Success is a weird intangible thing. There are so many levels and different views of what success is and how to attain it. This is true especially in more anti-social leaning music such as punk and metal, where success can be considered bad if there is too much.
Last September, during Safe Amplification Site Society’s S.P.A.C.E. Camp conference, Minor Threat/ Fugazi’s Ian Mackaye said that he felt success in every step of being an artist. He felt success picking up his bass, writing a song, putting out a record and playing a gig. Certainly no one with any common sense is going to argue with a guy that has toured the world over and runs the very respectful label Dischord.
Does one measure it by the size of their bank accounts or perhaps how much buzz they generate on social media and blogs? Or is it through artistic freedom and expression?
One thing is for sure – the boys in Anciients don’t care, even with their album being named as “one of 2013’s most anticipated albums” by Decibel and getting a nod from GuitarWorld, it’s about the music and the friendships made through it.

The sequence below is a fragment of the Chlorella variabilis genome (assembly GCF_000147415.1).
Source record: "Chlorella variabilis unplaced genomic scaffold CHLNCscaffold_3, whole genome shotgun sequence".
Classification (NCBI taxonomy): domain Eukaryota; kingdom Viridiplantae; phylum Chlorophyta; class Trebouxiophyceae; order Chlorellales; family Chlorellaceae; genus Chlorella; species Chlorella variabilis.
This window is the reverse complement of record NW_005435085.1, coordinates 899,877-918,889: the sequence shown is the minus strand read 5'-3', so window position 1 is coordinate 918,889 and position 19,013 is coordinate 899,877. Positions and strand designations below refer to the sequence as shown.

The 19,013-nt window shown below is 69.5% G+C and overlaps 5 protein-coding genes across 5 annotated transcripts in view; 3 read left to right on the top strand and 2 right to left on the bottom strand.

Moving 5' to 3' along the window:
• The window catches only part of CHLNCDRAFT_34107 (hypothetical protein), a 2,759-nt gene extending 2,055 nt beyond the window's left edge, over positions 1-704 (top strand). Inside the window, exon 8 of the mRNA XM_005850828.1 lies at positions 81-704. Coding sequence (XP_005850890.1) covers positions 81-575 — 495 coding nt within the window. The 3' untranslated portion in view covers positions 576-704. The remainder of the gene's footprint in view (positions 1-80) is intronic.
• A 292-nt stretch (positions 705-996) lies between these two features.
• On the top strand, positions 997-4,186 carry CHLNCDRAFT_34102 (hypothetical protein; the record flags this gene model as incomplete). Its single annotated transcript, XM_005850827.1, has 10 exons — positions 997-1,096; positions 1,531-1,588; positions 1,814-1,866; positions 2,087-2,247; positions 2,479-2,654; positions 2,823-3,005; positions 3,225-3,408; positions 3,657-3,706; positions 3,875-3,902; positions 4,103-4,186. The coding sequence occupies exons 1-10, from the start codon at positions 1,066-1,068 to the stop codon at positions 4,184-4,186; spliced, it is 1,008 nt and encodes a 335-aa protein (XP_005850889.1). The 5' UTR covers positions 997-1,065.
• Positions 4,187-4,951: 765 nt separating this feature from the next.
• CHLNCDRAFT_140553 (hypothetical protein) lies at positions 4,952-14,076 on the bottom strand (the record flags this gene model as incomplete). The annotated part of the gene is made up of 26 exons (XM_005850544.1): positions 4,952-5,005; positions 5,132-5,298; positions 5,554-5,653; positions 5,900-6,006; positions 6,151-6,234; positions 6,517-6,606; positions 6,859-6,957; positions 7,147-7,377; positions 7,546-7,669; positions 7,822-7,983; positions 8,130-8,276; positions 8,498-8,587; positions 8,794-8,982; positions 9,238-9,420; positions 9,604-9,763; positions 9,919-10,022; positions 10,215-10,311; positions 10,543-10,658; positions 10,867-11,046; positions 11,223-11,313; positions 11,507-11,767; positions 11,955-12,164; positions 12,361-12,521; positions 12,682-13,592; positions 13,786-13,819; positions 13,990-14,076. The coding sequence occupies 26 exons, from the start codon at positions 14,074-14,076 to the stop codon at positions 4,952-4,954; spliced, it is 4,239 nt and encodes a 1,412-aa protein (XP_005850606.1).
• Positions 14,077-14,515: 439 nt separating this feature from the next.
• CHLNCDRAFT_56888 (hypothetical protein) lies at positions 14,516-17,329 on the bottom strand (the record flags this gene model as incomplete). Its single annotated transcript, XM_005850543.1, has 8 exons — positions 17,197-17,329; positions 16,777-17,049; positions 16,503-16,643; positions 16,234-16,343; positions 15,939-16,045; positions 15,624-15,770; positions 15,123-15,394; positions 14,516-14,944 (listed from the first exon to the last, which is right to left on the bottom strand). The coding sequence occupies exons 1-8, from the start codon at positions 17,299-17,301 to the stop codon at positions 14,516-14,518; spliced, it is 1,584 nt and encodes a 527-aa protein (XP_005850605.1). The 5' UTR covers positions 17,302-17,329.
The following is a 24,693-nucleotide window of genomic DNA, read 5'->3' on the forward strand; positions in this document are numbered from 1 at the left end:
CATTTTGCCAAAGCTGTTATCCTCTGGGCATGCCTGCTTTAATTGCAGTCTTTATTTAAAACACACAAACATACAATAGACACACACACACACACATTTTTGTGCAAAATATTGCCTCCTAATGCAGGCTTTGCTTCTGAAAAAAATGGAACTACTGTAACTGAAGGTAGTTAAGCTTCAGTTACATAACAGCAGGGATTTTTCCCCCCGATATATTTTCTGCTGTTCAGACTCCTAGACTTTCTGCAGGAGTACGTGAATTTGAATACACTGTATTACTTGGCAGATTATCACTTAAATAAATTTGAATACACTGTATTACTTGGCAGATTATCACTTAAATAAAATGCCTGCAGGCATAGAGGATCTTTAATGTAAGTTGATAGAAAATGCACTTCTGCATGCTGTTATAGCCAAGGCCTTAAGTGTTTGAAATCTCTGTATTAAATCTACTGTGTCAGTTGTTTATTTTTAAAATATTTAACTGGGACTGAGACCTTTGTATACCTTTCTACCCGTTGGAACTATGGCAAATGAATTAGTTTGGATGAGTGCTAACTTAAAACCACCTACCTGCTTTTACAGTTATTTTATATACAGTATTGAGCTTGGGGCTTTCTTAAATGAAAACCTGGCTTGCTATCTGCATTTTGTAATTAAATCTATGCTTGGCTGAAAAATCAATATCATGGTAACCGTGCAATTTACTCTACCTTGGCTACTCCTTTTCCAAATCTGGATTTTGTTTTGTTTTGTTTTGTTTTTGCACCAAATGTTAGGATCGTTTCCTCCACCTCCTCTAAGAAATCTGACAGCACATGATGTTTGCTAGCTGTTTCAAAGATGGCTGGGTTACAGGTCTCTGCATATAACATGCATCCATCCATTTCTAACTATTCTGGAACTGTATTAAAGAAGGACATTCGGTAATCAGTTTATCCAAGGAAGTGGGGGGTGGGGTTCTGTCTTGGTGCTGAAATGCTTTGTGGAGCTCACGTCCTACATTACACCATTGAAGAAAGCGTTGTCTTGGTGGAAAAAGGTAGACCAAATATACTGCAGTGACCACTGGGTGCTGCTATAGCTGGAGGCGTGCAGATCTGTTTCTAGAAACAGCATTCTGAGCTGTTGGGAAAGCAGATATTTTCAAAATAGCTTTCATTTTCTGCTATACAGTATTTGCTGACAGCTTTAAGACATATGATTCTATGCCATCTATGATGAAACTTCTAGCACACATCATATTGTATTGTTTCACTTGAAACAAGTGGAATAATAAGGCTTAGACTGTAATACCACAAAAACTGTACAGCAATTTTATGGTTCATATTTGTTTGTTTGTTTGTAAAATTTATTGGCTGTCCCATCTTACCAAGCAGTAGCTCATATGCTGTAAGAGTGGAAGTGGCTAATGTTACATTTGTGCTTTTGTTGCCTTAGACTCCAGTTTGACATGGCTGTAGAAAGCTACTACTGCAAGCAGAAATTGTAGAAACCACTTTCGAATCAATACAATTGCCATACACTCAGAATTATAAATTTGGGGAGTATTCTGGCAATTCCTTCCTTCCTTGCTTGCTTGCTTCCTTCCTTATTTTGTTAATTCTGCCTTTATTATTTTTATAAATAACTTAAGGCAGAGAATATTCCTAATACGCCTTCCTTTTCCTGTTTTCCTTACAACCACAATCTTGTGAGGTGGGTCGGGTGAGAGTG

Along with having a healthy local following, the band is set to hit the road with legendary metal act Death, on a tour that unfortunately doesn’t hit Vancouver.
Singer-guitarist Chris Dyck seems like a little kid that was just given a puppy when he talks about the tour. “Human, the record which they’re basically going out to play with that lineup is not only my favorite Death record, it’s probably my favorite death metal record and one of my favorite metal records. It’s fucking ridiculous. If they told us they were only playing the Leprosy album only I would have said ‘Yup! We’re going!’ Or if he said ‘We’re only doing Symbolic or the new stuff.’ ‘Yup! We’re still going.’ Acoustic! Still would have gone.”
Hannay has similar feelings touring with Death. “Just as a musician, we’re at a good opportunity to watch from behind the scenes all the musicians that are already well experienced. With the Death tour, I can just watch Sean Reinert behind the drums for the whole tour.”
Meeting the guys at Bully’s Studios, their rehearsal space located in New Westminster, you would be lead to believe that they have the same line of thinking as Mr. Mackaye. This nonchalant attitude isn’t one of posture for any type of anti-marketing dollar; it’s the love between a musician and their instrument and the love of writing a killer tune.